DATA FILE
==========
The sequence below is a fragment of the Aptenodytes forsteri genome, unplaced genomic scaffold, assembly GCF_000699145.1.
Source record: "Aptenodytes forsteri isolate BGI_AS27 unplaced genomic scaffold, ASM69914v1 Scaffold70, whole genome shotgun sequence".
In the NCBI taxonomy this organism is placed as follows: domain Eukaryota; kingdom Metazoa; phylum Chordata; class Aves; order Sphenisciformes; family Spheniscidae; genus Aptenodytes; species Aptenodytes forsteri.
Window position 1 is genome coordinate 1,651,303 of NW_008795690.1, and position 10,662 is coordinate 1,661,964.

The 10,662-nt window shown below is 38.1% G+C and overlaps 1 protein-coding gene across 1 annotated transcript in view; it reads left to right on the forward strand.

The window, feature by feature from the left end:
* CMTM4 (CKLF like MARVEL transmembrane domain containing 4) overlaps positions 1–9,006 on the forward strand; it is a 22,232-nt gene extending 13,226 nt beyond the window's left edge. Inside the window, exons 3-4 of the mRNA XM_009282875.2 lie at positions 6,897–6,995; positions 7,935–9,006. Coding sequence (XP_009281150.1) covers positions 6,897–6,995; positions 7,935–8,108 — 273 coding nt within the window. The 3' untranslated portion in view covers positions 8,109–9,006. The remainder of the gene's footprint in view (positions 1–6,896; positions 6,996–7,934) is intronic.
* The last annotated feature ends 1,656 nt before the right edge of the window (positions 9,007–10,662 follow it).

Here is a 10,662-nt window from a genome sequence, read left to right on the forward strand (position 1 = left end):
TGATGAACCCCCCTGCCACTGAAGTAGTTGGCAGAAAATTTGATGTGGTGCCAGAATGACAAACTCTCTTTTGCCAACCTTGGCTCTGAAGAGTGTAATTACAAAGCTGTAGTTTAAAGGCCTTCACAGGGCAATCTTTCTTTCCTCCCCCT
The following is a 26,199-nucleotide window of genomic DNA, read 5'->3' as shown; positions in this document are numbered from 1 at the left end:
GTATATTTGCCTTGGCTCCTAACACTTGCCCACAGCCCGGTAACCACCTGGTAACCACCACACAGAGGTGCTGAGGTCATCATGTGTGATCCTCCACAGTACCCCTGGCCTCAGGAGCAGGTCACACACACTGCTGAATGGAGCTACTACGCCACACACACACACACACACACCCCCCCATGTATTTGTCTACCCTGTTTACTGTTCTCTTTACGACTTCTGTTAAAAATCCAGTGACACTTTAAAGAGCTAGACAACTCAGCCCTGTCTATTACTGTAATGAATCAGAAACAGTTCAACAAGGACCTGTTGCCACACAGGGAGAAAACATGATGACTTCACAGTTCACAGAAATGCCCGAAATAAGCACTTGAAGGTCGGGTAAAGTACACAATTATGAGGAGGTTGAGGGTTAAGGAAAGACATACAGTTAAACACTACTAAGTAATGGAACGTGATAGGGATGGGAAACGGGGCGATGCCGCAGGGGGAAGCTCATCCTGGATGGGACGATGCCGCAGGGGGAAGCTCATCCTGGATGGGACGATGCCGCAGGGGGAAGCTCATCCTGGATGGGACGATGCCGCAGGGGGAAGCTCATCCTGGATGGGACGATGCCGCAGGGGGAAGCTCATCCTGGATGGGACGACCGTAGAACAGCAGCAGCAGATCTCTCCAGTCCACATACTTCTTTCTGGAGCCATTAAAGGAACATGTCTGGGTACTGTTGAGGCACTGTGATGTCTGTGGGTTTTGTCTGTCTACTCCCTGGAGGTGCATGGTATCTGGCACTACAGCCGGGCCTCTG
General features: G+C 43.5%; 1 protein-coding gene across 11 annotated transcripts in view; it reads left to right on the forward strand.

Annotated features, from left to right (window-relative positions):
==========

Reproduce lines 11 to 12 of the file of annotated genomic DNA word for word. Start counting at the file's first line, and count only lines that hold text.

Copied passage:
The following is a 26,199-nucleotide window of genomic DNA, read 5'->3' as shown; positions in this document are numbered from 1 at the left end:
GTATATTTGCCTTGGCTCCTAACACTTGCCCACAGCCCGGTAACCACCTGGTAACCACCACACAGAGGTGCTGAGGTCATCATGTGTGATCCTCCACAGTACCCCTGGCCTCAGGAGCAGGTCACACACACTGCTGAATGGAGCTACTACGCCACACACACACACACACACACCCCCCCATGTATTTGTCTACCCTGTTTACTGTTCTCTTTACGACTTCTGTTAAAAATCCAGTGACACTTTAAAGAGCTAGACAACTCAGCCCTGTCTATTACTGTAATGAATCAGAAACAGTTCAACAAGGACCTGTTGCCACACAGGGAGAAAACATGATGACTTCACAGTTCACAGAAATGCCCGAAATAAGCACTTGAAGGTCGGGTAAAGTACACAATTATGAGGAGGTTGAGGGTTAAGGAAAGACATACAGTTAAACACTACTAAGTAATGGAACGTGATAGGGATGGGAAACGGGGCGATGCCGCAGGGGGAAGCTCATCCTGGATGGGACGATGCCGCAGGGGGAAGCTCATCCTGGATGGGACGATGCCGCAGGGGGAAGCTCATCCTGGATGGGACGATGCCGCAGGGGGAAGCTCATCCTGGATGGGACGATGCCGCAGGGGGAAGCTCATCCTGGATGGGACGACCGTAGAACAGCAGCAGCAGATCTCTCCAGTCCACATACTTCTTTCTGGAGCCATTAAAGGAACATGTCTGGGTACTGTTGAGGCACTGTGATGTCTGTGGGTTTTGTCTGTCTACTCCCTGGAGGTGCATGGTATCTGGCACTACAGCCGGGCCTCTG